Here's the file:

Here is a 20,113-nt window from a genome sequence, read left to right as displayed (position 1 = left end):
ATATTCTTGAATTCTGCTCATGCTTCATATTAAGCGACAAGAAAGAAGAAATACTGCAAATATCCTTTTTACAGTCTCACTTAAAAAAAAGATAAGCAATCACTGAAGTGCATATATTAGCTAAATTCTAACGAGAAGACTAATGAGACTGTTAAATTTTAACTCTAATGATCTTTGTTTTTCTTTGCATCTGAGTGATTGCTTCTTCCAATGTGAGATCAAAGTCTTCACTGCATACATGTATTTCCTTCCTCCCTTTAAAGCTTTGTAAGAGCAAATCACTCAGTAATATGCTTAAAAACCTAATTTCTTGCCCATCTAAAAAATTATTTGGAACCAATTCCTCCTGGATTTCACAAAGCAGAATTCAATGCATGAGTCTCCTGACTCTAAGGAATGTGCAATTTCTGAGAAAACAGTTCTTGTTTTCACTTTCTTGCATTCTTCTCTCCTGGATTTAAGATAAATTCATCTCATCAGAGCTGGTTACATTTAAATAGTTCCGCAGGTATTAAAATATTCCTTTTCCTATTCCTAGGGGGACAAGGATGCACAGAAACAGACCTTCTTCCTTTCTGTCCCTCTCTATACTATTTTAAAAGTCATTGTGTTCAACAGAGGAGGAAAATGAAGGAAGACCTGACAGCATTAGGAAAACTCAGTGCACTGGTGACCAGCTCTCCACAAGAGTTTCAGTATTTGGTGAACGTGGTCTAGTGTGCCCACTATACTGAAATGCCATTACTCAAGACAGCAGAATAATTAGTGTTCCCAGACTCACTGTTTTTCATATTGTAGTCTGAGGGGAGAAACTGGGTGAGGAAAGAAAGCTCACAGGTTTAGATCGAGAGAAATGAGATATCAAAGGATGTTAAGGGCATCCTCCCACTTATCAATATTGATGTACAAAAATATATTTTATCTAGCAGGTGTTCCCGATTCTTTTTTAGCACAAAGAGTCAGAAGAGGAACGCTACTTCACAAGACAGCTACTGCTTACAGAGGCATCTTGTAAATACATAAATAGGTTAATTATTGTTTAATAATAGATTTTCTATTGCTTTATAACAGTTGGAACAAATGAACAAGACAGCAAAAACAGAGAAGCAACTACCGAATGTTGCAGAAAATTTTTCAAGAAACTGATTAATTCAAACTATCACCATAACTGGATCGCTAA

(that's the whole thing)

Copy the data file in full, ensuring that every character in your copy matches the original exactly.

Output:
Here is a 20,113-nt window from a genome sequence, read left to right as displayed (position 1 = left end):
ATATTCTTGAATTCTGCTCATGCTTCATATTAAGCGACAAGAAAGAAGAAATACTGCAAATATCCTTTTTACAGTCTCACTTAAAAAAAAGATAAGCAATCACTGAAGTGCATATATTAGCTAAATTCTAACGAGAAGACTAATGAGACTGTTAAATTTTAACTCTAATGATCTTTGTTTTTCTTTGCATCTGAGTGATTGCTTCTTCCAATGTGAGATCAAAGTCTTCACTGCATACATGTATTTCCTTCCTCCCTTTAAAGCTTTGTAAGAGCAAATCACTCAGTAATATGCTTAAAAACCTAATTTCTTGCCCATCTAAAAAATTATTTGGAACCAATTCCTCCTGGATTTCACAAAGCAGAATTCAATGCATGAGTCTCCTGACTCTAAGGAATGTGCAATTTCTGAGAAAACAGTTCTTGTTTTCACTTTCTTGCATTCTTCTCTCCTGGATTTAAGATAAATTCATCTCATCAGAGCTGGTTACATTTAAATAGTTCCGCAGGTATTAAAATATTCCTTTTCCTATTCCTAGGGGGACAAGGATGCACAGAAACAGACCTTCTTCCTTTCTGTCCCTCTCTATACTATTTTAAAAGTCATTGTGTTCAACAGAGGAGGAAAATGAAGGAAGACCTGACAGCATTAGGAAAACTCAGTGCACTGGTGACCAGCTCTCCACAAGAGTTTCAGTATTTGGTGAACGTGGTCTAGTGTGCCCACTATACTGAAATGCCATTACTCAAGACAGCAGAATAATTAGTGTTCCCAGACTCACTGTTTTTCATATTGTAGTCTGAGGGGAGAAACTGGGTGAGGAAAGAAAGCTCACAGGTTTAGATCGAGAGAAATGAGATATCAAAGGATGTTAAGGGCATCCTCCCACTTATCAATATTGATGTACAAAAATATATTTTATCTAGCAGGTGTTCCCGATTCTTTTTTAGCACAAAGAGTCAGAAGAGGAACGCTACTTCACAAGACAGCTACTGCTTACAGAGGCATCTTGTAAATACATAAATAGGTTAATTATTGTTTAATAATAGATTTTCTATTGCTTTATAACAGTTGGAACAAATGAACAAGACAGCAAAAACAGAGAAGCAACTACCGAATGTTGCAGAAAATTTTTCAAGAAACTGATTAATTCAAACTATCACCATAACTGGATCGCTAA